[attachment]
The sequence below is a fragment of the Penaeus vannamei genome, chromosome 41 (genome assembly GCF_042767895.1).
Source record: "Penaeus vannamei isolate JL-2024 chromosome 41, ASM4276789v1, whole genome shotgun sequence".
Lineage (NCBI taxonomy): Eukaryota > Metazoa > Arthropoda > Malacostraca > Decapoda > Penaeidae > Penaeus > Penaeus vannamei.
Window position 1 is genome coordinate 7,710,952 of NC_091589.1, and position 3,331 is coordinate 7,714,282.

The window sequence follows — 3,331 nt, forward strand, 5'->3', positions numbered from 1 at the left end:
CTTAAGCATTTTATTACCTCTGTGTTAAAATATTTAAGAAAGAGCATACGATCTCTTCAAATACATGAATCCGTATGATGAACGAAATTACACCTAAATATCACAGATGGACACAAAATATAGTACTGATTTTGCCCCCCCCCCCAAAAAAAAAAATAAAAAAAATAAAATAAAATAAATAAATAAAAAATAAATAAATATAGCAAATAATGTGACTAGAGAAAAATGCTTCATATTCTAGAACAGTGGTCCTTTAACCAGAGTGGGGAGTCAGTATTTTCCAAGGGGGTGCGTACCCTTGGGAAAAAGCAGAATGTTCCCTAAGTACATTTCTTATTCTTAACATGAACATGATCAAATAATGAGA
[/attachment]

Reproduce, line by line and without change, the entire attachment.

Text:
The sequence below is a fragment of the Penaeus vannamei genome, chromosome 41 (genome assembly GCF_042767895.1).
Source record: "Penaeus vannamei isolate JL-2024 chromosome 41, ASM4276789v1, whole genome shotgun sequence".
Lineage (NCBI taxonomy): Eukaryota > Metazoa > Arthropoda > Malacostraca > Decapoda > Penaeidae > Penaeus > Penaeus vannamei.
Window position 1 is genome coordinate 7,710,952 of NC_091589.1, and position 3,331 is coordinate 7,714,282.

The window sequence follows — 3,331 nt, forward strand, 5'->3', positions numbered from 1 at the left end:
CTTAAGCATTTTATTACCTCTGTGTTAAAATATTTAAGAAAGAGCATACGATCTCTTCAAATACATGAATCCGTATGATGAACGAAATTACACCTAAATATCACAGATGGACACAAAATATAGTACTGATTTTGCCCCCCCCCCCAAAAAAAAAAATAAAAAAAATAAAATAAAATAAATAAATAAAAAATAAATAAATATAGCAAATAATGTGACTAGAGAAAAATGCTTCATATTCTAGAACAGTGGTCCTTTAACCAGAGTGGGGAGTCAGTATTTTCCAAGGGGGTGCGTACCCTTGGGAAAAAGCAGAATGTTCCCTAAGTACATTTCTTATTCTTAACATGAACATGATCAAATAATGAGA